The term “exercise-induced PAH” (EIPH) has been reported as a preclinic asymptomatic phase of resting PAH in SSc patients.[28,29,43] Stress echocardiography is considered to be an effective tool in predicting the development of PAH at rest in SSc patients.[29,43] Voilliot et al[29] reported 11 (64.7%) of 17 SSc patients with exercise PASP > 50 mmHg developed PAH during follow-up (25 ± 15 months). Codullo et al[43] described that ΔPASP > 18 mmHg could be used as a cutoff value with a sensitivity of 50% and specificity of 90% [N = 170] for predicting the development of PH during follow-up (3.5 ± 0.2 years). Additionally, Yagi et al[44] reported bosentan ameliorated an EIPH patient with no PAH-related symptom and ΔPASP > 30 mmHg. Consequently, EIPH is a major predictive factor for onset of resting PAH in SSc patients, and it may provide evidence for bosentan therapy in future.

PAH in SSc patients is mainly caused by pulmonary arteriopathy,[45] which is secondary to systemic sclerosis. Pulmonary arteriopathy is related to an increase in pulmonary vascular resistance (PVR).[45,46] A rise in PVR can lead to an abnormal increase in PASP induced by exercise.[47] Consequently, ΔPASP in SSc patients increases as the disease progresses. This is in accordance with results of this study.

Based on our results and relevant studies, we suggest that a SSc patient with ΔPASP > 24 mmHg should have regular follow-ups every 3 to 6 months as recommended by the guideline;[9] when ΔPASP is more than 29 mmHg, there should be a high degree of suspicion for PAH, and such patient should be advised to have right heart catheterization for pulmonary vascular hemodynamics assessment. However, further investigation is required to clarify validity and efficacy of these results. Moreover, a large-scale prospective study is also needed to confirm whether SSc patients with ΔPASP > 30 mmHg could benefit from bosentan therapy for PAH treatment.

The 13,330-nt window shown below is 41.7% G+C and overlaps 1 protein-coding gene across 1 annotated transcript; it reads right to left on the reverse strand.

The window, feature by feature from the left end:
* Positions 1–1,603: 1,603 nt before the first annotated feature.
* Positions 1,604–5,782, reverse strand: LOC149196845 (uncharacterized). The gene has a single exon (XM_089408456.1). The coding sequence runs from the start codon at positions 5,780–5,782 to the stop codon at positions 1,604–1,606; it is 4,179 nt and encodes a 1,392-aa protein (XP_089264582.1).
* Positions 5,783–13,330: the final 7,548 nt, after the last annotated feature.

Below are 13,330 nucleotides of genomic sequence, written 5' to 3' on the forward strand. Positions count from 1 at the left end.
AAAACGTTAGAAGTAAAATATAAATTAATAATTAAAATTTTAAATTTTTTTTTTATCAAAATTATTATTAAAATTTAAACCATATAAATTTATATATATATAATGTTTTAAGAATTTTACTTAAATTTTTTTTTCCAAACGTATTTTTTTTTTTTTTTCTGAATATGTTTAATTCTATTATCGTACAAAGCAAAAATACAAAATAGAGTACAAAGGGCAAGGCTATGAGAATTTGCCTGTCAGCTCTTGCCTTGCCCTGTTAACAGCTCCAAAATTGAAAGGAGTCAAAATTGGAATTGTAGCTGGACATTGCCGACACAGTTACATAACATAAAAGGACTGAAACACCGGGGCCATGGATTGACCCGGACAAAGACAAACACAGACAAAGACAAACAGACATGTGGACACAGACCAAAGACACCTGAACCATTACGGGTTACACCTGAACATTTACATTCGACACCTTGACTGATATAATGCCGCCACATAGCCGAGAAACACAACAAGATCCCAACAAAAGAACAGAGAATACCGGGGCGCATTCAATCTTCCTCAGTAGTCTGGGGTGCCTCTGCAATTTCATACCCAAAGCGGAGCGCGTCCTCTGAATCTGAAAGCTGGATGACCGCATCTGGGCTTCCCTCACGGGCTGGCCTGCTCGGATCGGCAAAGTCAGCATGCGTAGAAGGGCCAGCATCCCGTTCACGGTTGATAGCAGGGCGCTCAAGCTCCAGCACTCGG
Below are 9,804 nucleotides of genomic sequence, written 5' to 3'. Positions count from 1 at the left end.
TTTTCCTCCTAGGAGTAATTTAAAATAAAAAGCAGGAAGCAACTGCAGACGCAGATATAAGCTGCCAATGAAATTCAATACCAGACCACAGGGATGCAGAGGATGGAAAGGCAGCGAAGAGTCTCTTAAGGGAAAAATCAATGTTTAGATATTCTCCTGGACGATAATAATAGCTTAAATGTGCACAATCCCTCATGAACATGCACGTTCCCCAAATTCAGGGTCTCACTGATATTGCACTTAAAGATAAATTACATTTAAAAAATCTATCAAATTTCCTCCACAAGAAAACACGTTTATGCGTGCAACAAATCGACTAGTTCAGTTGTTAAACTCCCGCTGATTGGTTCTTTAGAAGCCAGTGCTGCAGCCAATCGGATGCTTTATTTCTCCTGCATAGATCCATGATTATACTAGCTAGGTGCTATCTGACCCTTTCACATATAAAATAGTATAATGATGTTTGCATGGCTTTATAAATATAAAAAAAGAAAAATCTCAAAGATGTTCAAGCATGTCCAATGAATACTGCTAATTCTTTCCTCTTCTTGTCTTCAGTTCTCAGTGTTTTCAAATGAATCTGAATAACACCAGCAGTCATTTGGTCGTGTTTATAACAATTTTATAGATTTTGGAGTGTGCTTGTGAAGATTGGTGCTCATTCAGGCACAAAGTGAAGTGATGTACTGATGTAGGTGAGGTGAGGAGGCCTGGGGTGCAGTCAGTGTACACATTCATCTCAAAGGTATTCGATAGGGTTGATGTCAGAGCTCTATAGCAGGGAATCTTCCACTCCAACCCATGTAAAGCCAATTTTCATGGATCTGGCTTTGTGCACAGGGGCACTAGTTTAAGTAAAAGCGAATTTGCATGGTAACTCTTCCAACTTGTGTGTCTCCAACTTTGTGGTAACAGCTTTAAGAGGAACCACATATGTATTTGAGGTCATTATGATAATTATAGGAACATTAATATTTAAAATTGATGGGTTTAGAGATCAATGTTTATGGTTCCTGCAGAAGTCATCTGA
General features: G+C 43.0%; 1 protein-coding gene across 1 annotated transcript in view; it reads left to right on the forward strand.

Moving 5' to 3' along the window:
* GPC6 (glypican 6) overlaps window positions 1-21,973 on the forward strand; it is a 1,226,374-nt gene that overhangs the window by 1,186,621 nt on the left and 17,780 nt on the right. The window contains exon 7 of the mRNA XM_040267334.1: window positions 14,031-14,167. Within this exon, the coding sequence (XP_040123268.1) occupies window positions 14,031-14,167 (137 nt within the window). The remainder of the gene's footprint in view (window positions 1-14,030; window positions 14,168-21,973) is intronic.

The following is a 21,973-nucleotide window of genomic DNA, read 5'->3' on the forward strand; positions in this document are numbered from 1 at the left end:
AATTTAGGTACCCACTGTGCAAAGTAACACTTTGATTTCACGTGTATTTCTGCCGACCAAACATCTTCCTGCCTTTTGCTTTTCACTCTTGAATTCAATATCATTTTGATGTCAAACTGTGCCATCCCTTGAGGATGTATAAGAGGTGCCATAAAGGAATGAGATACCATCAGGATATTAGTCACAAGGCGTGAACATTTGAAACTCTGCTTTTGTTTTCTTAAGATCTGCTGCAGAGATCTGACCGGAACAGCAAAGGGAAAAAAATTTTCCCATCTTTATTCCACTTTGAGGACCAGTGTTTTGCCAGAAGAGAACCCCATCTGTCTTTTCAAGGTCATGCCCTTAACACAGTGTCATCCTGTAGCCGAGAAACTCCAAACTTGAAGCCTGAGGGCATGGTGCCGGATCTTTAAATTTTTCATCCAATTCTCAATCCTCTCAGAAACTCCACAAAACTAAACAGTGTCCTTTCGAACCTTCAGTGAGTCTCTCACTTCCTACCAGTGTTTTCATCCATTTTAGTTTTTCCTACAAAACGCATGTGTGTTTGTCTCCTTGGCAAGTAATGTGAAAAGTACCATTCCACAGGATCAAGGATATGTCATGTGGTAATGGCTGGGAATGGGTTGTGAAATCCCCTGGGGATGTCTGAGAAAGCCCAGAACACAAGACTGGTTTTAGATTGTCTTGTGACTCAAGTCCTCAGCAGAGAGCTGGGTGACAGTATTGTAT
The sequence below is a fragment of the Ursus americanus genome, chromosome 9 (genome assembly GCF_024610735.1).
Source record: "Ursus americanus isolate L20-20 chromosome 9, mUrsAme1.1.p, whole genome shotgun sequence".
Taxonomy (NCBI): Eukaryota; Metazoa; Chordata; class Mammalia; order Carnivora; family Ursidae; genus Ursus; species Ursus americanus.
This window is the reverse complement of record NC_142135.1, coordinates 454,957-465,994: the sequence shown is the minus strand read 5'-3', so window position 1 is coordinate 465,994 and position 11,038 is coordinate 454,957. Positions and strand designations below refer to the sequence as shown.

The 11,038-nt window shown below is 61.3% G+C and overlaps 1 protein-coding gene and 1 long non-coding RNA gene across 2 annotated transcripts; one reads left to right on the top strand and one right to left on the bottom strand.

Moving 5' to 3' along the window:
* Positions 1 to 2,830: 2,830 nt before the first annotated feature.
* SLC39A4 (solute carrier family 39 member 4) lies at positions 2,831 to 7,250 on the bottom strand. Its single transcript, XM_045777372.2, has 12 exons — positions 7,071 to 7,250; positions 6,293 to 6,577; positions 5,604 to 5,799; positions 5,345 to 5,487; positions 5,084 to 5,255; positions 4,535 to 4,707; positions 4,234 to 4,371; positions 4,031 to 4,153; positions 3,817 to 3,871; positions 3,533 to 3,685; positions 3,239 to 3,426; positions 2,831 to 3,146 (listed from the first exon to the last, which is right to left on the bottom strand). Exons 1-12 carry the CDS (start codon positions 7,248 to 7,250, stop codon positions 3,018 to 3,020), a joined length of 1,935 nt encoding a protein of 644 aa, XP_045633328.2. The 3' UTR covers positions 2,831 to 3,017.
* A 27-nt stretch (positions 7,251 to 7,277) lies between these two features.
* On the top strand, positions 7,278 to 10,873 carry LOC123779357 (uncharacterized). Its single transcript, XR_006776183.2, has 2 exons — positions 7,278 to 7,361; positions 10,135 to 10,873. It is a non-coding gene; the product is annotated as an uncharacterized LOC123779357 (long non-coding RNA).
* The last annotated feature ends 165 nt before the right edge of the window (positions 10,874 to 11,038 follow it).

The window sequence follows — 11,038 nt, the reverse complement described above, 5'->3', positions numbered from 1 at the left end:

Back to Top | Article Outline

5 Limitations

Some limitations of this study should be highlighted. Due to limited reported data, several hemodynamic parameters (pulmonary vascular resistance, right ventricular contractile reserve, left ventricular systolic, diastolic dysfunction, etc.) could not be analyzed. Due to lack of evidence supporting the accuracy of ΔPASP in detecting PAH, the validity and role of ΔPASP is unclear. Moreover, the stress protocols of exercise electrocardiography test are different in different study groups.

Back to Top | Article Outline

6 Future directions

The accuracy and validity of ΔPASP for the detection of early PAH should be discussed in a further large-scale prospective study. Additionally, further research is required for comparing accuracy and risk between different exercise tests (such as ergometer exercise test, treadmill exercise test and master's 2-step exercise test) in detecting PAH.

Back to Top | Article Outline

7 Conclusion

ΔPASP in SSc patients may increase as their illness progresses, and it may also be a useful parameter for predicting and detecting early PAH. Further research is required to assess both its validity and efficacy.

Back to Top | Article Outline

Author contributions

All authors approved publication, and the role of each author as below:

Song Yang contributed to drafting this work, writing and revising this paper, searching relevant literatures, assessing the quality of each included article, data extraction, analysis and interpretation of data for this work.

Jing Wu contributed to searching relevant literatures, assessing the quality of each included studies, and revising this work